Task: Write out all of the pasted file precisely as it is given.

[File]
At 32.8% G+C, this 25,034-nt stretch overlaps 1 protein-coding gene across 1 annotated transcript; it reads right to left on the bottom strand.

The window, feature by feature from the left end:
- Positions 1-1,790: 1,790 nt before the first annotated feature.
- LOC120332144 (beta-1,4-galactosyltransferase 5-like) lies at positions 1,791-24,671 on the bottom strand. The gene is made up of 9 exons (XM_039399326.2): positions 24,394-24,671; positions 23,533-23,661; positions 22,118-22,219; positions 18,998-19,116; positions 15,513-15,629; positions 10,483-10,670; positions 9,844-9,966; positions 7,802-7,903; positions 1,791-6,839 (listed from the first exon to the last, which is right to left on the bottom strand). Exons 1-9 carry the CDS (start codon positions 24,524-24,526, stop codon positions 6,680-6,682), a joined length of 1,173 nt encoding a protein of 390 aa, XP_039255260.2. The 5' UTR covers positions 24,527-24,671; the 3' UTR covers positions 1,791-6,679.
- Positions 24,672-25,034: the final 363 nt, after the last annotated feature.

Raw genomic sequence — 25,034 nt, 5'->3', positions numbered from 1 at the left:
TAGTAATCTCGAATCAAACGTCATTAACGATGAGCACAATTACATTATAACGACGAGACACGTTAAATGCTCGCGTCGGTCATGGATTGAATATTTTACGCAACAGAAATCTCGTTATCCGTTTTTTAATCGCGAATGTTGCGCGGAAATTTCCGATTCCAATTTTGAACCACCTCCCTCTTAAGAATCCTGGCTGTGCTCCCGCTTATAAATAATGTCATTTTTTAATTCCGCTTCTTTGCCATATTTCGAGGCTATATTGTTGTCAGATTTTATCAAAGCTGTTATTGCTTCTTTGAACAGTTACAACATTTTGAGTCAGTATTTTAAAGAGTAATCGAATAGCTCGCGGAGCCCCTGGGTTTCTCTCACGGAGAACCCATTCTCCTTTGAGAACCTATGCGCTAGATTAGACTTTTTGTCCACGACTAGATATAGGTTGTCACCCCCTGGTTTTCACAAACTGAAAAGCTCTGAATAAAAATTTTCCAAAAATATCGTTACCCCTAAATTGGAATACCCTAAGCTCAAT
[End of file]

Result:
At 32.8% G+C, this 25,034-nt stretch overlaps 1 protein-coding gene across 1 annotated transcript; it reads right to left on the bottom strand.

The window, feature by feature from the left end:
- Positions 1-1,790: 1,790 nt before the first annotated feature.
- LOC120332144 (beta-1,4-galactosyltransferase 5-like) lies at positions 1,791-24,671 on the bottom strand. The gene is made up of 9 exons (XM_039399326.2): positions 24,394-24,671; positions 23,533-23,661; positions 22,118-22,219; positions 18,998-19,116; positions 15,513-15,629; positions 10,483-10,670; positions 9,844-9,966; positions 7,802-7,903; positions 1,791-6,839 (listed from the first exon to the last, which is right to left on the bottom strand). Exons 1-9 carry the CDS (start codon positions 24,524-24,526, stop codon positions 6,680-6,682), a joined length of 1,173 nt encoding a protein of 390 aa, XP_039255260.2. The 5' UTR covers positions 24,527-24,671; the 3' UTR covers positions 1,791-6,679.
- Positions 24,672-25,034: the final 363 nt, after the last annotated feature.

Raw genomic sequence — 25,034 nt, 5'->3', positions numbered from 1 at the left:
TAGTAATCTCGAATCAAACGTCATTAACGATGAGCACAATTACATTATAACGACGAGACACGTTAAATGCTCGCGTCGGTCATGGATTGAATATTTTACGCAACAGAAATCTCGTTATCCGTTTTTTAATCGCGAATGTTGCGCGGAAATTTCCGATTCCAATTTTGAACCACCTCCCTCTTAAGAATCCTGGCTGTGCTCCCGCTTATAAATAATGTCATTTTTTAATTCCGCTTCTTTGCCATATTTCGAGGCTATATTGTTGTCAGATTTTATCAAAGCTGTTATTGCTTCTTTGAACAGTTACAACATTTTGAGTCAGTATTTTAAAGAGTAATCGAATAGCTCGCGGAGCCCCTGGGTTTCTCTCACGGAGAACCCATTCTCCTTTGAGAACCTATGCGCTAGATTAGACTTTTTGTCCACGACTAGATATAGGTTGTCACCCCCTGGTTTTCACAAACTGAAAAGCTCTGAATAAAAATTTTCCAAAAATATCGTTACCCCTAAATTGGAATACCCTAAGCTCAAT